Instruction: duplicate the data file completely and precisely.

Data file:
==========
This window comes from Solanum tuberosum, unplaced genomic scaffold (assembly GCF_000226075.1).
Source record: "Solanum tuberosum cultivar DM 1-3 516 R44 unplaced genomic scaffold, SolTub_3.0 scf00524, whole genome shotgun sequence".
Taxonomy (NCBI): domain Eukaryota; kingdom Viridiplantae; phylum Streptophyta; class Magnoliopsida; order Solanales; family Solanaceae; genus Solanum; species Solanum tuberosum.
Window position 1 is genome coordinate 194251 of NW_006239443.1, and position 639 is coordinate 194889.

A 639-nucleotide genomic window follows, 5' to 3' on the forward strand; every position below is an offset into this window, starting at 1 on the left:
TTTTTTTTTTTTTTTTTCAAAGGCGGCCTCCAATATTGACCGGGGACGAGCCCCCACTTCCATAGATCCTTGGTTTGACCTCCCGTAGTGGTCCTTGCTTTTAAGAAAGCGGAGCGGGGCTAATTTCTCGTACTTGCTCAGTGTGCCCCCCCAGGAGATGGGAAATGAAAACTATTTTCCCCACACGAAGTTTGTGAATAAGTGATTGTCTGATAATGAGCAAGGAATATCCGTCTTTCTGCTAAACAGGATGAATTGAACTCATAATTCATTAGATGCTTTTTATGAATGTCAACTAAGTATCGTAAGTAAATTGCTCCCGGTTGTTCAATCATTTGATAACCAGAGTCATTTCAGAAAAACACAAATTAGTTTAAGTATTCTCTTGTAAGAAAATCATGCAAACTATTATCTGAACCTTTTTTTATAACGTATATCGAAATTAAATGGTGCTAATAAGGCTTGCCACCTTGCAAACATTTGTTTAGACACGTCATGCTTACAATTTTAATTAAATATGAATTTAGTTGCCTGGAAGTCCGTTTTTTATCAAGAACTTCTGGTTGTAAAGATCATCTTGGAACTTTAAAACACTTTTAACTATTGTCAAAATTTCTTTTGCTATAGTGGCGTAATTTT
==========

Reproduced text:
This window comes from Solanum tuberosum, unplaced genomic scaffold (assembly GCF_000226075.1).
Source record: "Solanum tuberosum cultivar DM 1-3 516 R44 unplaced genomic scaffold, SolTub_3.0 scf00524, whole genome shotgun sequence".
Taxonomy (NCBI): domain Eukaryota; kingdom Viridiplantae; phylum Streptophyta; class Magnoliopsida; order Solanales; family Solanaceae; genus Solanum; species Solanum tuberosum.
Window position 1 is genome coordinate 194251 of NW_006239443.1, and position 639 is coordinate 194889.

A 639-nucleotide genomic window follows, 5' to 3' on the forward strand; every position below is an offset into this window, starting at 1 on the left:
TTTTTTTTTTTTTTTTTCAAAGGCGGCCTCCAATATTGACCGGGGACGAGCCCCCACTTCCATAGATCCTTGGTTTGACCTCCCGTAGTGGTCCTTGCTTTTAAGAAAGCGGAGCGGGGCTAATTTCTCGTACTTGCTCAGTGTGCCCCCCCAGGAGATGGGAAATGAAAACTATTTTCCCCACACGAAGTTTGTGAATAAGTGATTGTCTGATAATGAGCAAGGAATATCCGTCTTTCTGCTAAACAGGATGAATTGAACTCATAATTCATTAGATGCTTTTTATGAATGTCAACTAAGTATCGTAAGTAAATTGCTCCCGGTTGTTCAATCATTTGATAACCAGAGTCATTTCAGAAAAACACAAATTAGTTTAAGTATTCTCTTGTAAGAAAATCATGCAAACTATTATCTGAACCTTTTTTTATAACGTATATCGAAATTAAATGGTGCTAATAAGGCTTGCCACCTTGCAAACATTTGTTTAGACACGTCATGCTTACAATTTTAATTAAATATGAATTTAGTTGCCTGGAAGTCCGTTTTTTATCAAGAACTTCTGGTTGTAAAGATCATCTTGGAACTTTAAAACACTTTTAACTATTGTCAAAATTTCTTTTGCTATAGTGGCGTAATTTT